I really loved Mark Bowden’s example of a business situation in which a woman calms an irate customer by sitting down-thus staying physically lower-, exposing her belly by moving the chair away form the table, and by gesticulating on the Truth Plane.
The author says that the jaw and mouth are the disclosure plane. If the audience cannot see this part, it will seem as if we are closing off and not revealing all the information.
Mark Bowden says that at the level of the eyes and the temples we have the though plane. Gesticulating from this area near our head will put mental strain on our words. But if we move our hands wider apart, it will seem agitated and crazy
Right / Left Plane
The author then speaks a bit about the significance of gesticulating on the left or right plane. He says that for most people the right hand is connected to the left side of the brain and to cognitive thoughts and the other way around. Telling someone to imagine something with our right hand works better and using your right hand for multiplication tables will make it easier to follow them.
Mark Bowden says that gesticulating above our head will give our message an elated, over the top feeling.
I really enjoyed when Mark Bowden went into what he calls the “Indeterminate Smile”. An indeterminate smile is what the Gioconda has in the famous Da Vinci painting, but also the Ko-omote smile.
A similar smile is an indicator of acceptance that makes the audience feel welcome and invited in the conversation. The author says that this type of smile is positive enough to draw a viewer in, but at the same time it’s also indeterminate enough that the viewer projects his own feelings onto the face, thus inviting the audience to look in themselves.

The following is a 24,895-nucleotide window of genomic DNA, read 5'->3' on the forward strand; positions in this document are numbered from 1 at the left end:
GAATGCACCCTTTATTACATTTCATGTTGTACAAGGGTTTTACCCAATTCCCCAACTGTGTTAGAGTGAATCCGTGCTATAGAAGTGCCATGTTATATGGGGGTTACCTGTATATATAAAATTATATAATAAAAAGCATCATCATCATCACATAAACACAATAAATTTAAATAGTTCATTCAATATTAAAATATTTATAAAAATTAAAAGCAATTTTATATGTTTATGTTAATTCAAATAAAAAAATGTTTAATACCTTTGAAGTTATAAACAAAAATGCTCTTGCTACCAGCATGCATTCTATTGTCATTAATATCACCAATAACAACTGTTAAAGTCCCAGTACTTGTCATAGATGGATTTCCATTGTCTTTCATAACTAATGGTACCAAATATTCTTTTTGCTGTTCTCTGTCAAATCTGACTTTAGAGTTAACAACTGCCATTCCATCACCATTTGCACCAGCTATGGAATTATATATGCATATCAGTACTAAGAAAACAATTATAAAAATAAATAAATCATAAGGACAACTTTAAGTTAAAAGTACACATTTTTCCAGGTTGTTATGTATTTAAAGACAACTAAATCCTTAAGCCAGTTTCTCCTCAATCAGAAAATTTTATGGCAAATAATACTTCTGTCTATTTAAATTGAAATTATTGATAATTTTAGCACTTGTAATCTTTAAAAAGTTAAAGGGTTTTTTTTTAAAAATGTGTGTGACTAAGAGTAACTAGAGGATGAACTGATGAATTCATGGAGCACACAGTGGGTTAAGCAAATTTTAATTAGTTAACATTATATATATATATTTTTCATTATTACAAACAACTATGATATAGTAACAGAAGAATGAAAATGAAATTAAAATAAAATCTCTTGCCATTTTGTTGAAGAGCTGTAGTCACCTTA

Laugh or Cry This slight smile is the facial key to inviting an audience to listen to you because, just as with Leonardo da Vinci’s Mona Lisa smile, the smile on Ko-omote varies depending on the viewer’s imagination or state of mind. The smile is positive enough to invite a viewer toward it with a feeling that he will be accepted, yet indeterminate enough that the viewer easily projects many of his own feelings onto the face of the communicator (the mask)—again to feel accepted. In short, an indeterminate smile invites the members of an audience to look into themselves.
I love when Mark Bowden says that tilting your head does not drop your status making you look subservient -unless you believe listening is subservient, he adds-.
Indeed the head tilt sends the message that you are listening. And a prolonged or heavy tilt adds strong empathy.
I also found interesting, and noticed it myself when testing, that tilting your head to the left engage the right part of the brain and tends to furrow your eyebrow with thoughts and questioning. A tilt on the left instead gives a lighter feeling.
Beauty matters, and symmetry is one of the major elements of what we perceive as beautiful. Armed of this knowledge, Mark Bowden says we should strive to use symmetrical gestures, which also help leading the eyes of our audience more easily toward our mouth.
So here’s a sneaky power move I enjoyed getting to know: when you talk about your competitors, keep a positive appearance at a verbal level but use asymmetrical body language. Back talking about your company and product, go back to symmetrical body language.
Yes State: Increasing People’s Statuses
When he starts speaking about social status Mark Bowden enters in style in the most interesting territory for The Power Moves. He says that we all naturally move towards increasing our status and we naturally move away from decreasing our status. So if you could communicate in a way that increases people’s status, they’d be drawn towards you.
And then, he proceeds to telling us how to just do that: the Yes State.